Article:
A sequel, “Disenchanted,” was just released on Disney+ in November 2022.
“When Harry Met Sally…” is a 1989 romantic comedy-drama film written by Nora Ephron and
directed by Rob Reiner. It stars Billy Crystal as Harry and Meg Ryan as Sally. The story follows
the title characters from the time they meet in Chicago just before sharing a cross-country drive,
through 12 years of chance encounters in New York City. The film addresses, but doesn’t
resolve, questions along the lines of “Can men and women ever just be friends?”
Ideas for the film began when Rob Reiner divorced from Penny Marshall. An interview Ephron
conducted with Reiner provided the basis for Harry. Sally was based on Ephron and some of
her friends. Crystal came on board and made his own contributions to the screenplay, making
Harry funnier. Ephron supplied the structure of the film with much of the dialogue based on the
real-life friendship between Reiner and Crystal. The soundtrack consists of standards from Harry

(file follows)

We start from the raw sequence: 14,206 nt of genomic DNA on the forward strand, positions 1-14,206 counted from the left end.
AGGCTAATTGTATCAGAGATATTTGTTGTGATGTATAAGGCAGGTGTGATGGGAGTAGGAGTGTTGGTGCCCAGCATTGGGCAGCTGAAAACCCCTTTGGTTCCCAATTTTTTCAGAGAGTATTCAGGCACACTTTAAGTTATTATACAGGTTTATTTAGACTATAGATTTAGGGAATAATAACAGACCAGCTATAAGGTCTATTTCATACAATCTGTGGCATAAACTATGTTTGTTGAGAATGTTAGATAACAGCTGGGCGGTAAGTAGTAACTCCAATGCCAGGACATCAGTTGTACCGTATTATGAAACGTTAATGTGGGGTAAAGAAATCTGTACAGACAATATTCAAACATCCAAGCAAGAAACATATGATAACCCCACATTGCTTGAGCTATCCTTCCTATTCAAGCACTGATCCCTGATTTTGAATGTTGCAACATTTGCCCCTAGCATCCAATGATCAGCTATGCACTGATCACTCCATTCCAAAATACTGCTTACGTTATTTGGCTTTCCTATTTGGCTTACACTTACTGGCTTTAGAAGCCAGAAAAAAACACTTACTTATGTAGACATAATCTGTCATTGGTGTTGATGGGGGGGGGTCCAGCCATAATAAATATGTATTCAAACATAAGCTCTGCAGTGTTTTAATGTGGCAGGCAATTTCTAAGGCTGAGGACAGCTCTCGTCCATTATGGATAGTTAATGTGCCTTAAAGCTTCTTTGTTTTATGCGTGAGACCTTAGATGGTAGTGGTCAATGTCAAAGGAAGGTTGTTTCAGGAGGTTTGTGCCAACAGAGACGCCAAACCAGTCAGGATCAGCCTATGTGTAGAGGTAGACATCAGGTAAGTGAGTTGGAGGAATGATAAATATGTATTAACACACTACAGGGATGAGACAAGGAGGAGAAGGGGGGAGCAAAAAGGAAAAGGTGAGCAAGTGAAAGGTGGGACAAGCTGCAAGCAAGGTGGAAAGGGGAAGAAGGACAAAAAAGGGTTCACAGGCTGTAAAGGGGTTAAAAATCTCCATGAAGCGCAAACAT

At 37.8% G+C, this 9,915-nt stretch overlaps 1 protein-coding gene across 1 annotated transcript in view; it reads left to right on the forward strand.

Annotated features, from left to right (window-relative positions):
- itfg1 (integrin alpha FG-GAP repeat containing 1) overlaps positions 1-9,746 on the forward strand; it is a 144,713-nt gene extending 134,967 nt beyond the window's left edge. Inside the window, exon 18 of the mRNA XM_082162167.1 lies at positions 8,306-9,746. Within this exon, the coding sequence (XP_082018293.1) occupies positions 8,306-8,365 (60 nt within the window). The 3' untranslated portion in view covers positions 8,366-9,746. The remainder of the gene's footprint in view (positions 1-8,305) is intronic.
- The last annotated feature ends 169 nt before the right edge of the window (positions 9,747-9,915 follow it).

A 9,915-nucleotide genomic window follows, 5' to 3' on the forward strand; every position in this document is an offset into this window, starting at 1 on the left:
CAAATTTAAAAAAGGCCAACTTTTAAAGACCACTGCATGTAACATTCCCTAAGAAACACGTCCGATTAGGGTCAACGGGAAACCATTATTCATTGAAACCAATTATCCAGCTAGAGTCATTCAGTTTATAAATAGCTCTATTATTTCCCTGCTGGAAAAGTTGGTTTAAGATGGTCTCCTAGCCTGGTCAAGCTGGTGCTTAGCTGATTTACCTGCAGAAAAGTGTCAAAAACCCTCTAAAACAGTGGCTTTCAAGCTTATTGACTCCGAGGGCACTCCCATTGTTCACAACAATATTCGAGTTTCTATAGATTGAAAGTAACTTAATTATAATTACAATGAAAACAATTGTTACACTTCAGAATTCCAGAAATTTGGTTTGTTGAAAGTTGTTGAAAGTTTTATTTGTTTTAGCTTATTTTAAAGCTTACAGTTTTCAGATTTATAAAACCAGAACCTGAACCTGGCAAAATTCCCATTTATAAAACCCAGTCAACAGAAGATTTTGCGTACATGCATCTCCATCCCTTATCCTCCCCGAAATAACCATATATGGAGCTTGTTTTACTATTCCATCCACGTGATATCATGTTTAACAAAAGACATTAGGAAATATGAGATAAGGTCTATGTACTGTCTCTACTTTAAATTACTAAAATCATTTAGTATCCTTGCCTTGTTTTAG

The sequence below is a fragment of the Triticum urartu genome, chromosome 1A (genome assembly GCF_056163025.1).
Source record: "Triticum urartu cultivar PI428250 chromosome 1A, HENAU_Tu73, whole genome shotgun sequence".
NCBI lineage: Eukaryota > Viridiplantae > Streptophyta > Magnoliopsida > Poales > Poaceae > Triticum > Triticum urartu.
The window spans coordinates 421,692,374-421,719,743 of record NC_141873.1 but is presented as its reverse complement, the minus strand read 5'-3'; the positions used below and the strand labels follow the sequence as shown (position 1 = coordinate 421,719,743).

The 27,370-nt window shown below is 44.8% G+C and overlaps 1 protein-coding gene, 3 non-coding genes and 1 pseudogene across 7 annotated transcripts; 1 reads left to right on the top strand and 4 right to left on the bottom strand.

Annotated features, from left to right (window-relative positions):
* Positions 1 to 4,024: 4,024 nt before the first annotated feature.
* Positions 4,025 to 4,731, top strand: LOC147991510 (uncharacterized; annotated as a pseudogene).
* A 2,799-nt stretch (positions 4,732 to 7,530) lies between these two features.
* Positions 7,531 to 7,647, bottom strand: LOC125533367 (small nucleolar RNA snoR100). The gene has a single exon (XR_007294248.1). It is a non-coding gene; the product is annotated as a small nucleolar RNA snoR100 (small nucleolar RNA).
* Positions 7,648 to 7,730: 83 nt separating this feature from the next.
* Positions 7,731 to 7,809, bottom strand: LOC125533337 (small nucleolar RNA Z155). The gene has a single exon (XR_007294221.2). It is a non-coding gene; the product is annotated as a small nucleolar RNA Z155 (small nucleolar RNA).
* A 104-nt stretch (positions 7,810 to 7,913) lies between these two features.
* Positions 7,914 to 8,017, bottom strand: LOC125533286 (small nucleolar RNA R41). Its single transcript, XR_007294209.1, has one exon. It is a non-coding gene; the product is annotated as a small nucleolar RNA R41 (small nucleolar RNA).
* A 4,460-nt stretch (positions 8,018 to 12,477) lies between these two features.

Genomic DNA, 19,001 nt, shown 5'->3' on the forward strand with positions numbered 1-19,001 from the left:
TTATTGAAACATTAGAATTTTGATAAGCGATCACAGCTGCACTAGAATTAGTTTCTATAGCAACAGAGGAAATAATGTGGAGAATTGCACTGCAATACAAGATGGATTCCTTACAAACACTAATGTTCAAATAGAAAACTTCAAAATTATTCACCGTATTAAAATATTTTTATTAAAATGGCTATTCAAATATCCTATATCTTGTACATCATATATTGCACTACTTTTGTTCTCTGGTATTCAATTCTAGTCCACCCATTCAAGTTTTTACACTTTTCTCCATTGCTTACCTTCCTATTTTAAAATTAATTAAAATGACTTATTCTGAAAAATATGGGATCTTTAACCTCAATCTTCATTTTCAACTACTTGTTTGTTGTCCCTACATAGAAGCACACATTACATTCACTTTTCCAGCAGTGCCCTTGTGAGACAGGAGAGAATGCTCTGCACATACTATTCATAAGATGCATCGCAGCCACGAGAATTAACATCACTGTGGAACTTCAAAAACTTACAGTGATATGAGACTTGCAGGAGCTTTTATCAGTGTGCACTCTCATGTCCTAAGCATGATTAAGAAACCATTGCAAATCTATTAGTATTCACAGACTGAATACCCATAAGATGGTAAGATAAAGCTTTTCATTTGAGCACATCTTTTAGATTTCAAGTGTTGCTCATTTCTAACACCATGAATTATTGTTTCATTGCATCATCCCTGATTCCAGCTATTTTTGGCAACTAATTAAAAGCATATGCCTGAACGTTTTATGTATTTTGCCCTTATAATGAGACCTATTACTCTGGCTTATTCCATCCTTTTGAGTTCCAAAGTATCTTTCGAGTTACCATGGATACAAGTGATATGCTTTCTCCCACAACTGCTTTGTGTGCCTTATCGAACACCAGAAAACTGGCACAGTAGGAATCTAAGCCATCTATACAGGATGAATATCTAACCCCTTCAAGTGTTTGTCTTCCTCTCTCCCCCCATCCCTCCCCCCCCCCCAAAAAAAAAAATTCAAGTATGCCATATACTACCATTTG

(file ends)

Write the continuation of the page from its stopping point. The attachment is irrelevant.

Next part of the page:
Connick, Jr., with a big band and orchestra arranged by Marc Shaiman. For his work on the
soundtrack, Connick won his first Grammy Award for Best Jazz Male Vocal Performance.
Columbia Pictures released “When Harry Met Sally…” in selected cities, letting word of mouth
generate interest, before gradually expanding distribution. The film grossed $92.8 million in
North America and was released to critical acclaim. Ephron received a British Academy Film
Award, an Oscar nomination, and a Writers Guild of America Award nomination for her
screenplay. The film is ranked 23rd on American Film Institute’s 100 Years… 100 Laughs list of
the top comedy films in American cinema and number 60 on Bravo’s “100 Funniest Movies.”